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How to Better Photograph Baby Animals

Rocky the Raccoon Shows You How

by James Miotke

Rocky the Raccoon From Below
Rocky the Raccoon From Below
© Denise Miotke
All Rights Reserved

Meet Rocky the Raccoon - From Both High and Low Points of View

Rocky the Raccoon From Above
Rocky the Raccoon From Above
© Jim Miotke
All Rights Reserved
These two images show how different a photo can feel when you shoot it from a high point of view vs. a low point of view.

Note how my version (to the left) makes Rocky look smaller and even a bit passive or shy.

Denise's version makes Rocky look more impressive, energetic, and delightful.

While both are good, I like Denise's version best out of these two.



Close and Also Good
Close and Also Good
© James Miotke
All Rights Reserved

Get Closer to Your Photographic Subject

Baby Raccoon - Far but Good
Baby Raccoon - Far but Good
© Denise H. Miotke
All Rights Reserved
Here's another fun pair that shows the different degree of impact you have by moving in closer.

I always prefer to move in close to my subject. The trick is to define the right subject. In Denise's far version, the subject is Rocky in his log home. So he and his log home make up a combined two-part subject.

My version shows off Rocky without telling as much about his log home.

They both succeed... one just has a different subject than the other.


Nice and Sharp
Nice and Sharp
© Denise Miotke
All Rights Reserved

Sharp Focus is Very Important

Raccoon with Dandelion - Way Too Blurry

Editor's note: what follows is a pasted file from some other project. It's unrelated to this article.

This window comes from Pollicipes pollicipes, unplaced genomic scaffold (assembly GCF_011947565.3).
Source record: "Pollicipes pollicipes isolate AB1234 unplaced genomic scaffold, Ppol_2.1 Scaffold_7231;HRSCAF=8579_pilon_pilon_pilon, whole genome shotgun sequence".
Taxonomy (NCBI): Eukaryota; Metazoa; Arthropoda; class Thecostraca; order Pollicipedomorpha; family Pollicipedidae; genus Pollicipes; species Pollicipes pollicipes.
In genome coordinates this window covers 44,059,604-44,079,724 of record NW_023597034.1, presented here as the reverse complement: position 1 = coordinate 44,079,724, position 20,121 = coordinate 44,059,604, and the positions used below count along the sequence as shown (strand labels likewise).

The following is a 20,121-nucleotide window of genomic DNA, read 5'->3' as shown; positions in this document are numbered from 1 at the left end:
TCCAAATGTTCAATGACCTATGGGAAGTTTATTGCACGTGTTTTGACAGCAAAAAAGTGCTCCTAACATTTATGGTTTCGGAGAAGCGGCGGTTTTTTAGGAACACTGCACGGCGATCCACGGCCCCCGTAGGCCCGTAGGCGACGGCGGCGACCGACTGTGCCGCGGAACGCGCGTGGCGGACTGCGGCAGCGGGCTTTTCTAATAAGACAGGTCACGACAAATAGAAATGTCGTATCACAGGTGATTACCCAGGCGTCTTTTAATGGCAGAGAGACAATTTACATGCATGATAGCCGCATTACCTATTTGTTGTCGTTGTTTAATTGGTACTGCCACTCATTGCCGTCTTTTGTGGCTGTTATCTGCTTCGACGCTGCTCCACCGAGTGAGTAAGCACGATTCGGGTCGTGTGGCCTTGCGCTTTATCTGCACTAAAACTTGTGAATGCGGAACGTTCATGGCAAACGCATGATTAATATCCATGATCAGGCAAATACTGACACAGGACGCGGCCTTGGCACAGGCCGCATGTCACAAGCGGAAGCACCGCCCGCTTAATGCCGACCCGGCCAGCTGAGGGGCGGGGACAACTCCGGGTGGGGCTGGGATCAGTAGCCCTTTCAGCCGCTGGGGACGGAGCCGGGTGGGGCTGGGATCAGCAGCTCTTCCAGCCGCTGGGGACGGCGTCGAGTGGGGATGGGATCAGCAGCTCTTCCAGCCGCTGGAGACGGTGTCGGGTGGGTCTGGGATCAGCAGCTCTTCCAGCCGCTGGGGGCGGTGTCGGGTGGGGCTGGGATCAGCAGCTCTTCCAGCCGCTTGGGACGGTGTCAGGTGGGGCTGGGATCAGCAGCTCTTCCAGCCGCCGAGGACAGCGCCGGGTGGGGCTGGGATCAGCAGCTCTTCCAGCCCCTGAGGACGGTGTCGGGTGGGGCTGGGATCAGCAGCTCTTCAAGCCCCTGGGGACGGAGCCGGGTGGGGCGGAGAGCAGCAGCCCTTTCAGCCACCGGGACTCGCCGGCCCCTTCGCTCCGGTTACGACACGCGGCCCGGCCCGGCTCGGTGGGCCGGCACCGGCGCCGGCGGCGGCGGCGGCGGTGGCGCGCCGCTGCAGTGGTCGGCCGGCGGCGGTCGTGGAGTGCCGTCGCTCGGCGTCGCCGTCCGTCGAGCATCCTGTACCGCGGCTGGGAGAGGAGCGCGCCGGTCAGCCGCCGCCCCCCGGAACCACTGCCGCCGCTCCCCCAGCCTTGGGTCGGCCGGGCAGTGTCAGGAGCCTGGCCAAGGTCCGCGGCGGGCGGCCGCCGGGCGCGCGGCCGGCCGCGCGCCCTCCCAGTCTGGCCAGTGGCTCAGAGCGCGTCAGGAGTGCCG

Raccoon with Dandelion - Way Too Blurry
© Jim Miotke
All Rights Reserved
Now in this pair of photos, one is clearly better than the other. One is blurry and the other is sharp.

Everybody knows that a sharp photo is better than a blurry one (except when you are purposely trying to use a blur effect, as when you want to make a car look like it's moving fast). Nine times out of ten, a blurry photo makes the people who look at your photo feel unhappy with it. They want to see your subject clearly.

As obvious as this sounds, it is important to point out because sharpness is really hard to acheive when photographing fast moving subjects as in this baby raccoon.

Make sure you hold the camera very steady and, if your camera allows you to change shutter speed, make sure this speed is very high. Denise and I found that we needed shutter speeds of 1/125 or faster to capture Rocky without blur.


Picture of Raccoon on the Rule of Thirds
Picture of Raccoon on the Rule of Thirds
© Denise Miotke
All Rights Reserved

Rule of Thirds

Baby Raccoon in Hole - Centered
Baby Raccoon in Hole - Centered
© Denise H. Miotke
All Rights Reserved
The Rule of Thirds version here is not necessarily better than the centered one. Just note how the centered version seems a little funnier, more humorous. The Rule of Thirds version makes everything look more balanced and visually interesting.

To learn more about the Rule of Thirds and photography, visit this page in our Top 10 Beginning Photography Tips.


Looking Right at the Camera- Much Better!
Looking Right at the Camera- Much Better!
© James Miotke
All Rights Reserved

Last Important Point: Looking at the Camera

Baby Raccoon Looking Away
Baby Raccoon Looking Away
© Jim Miotke
All Rights Reserved
As Denise and I looked though our resulting pictures, one thing became clear: the pictures that had Rocky looking right at us, were much more interesting than the pictures that showed him looking to the right or the left.

Make sure you get good eye contact. This before and after pair shows a definite imporvement. Seeing Rocky the Raccoon looking right into the camera is much more interesting. We just love to see those cute little eyes looking right at us.

I hope these five points help. Denise and I certainly learned a lot by this experience and we hope you, too, can learn from our experiences.

About Author / Instructor / Photographer, James Miotke
Photography Instructor: James Miotke


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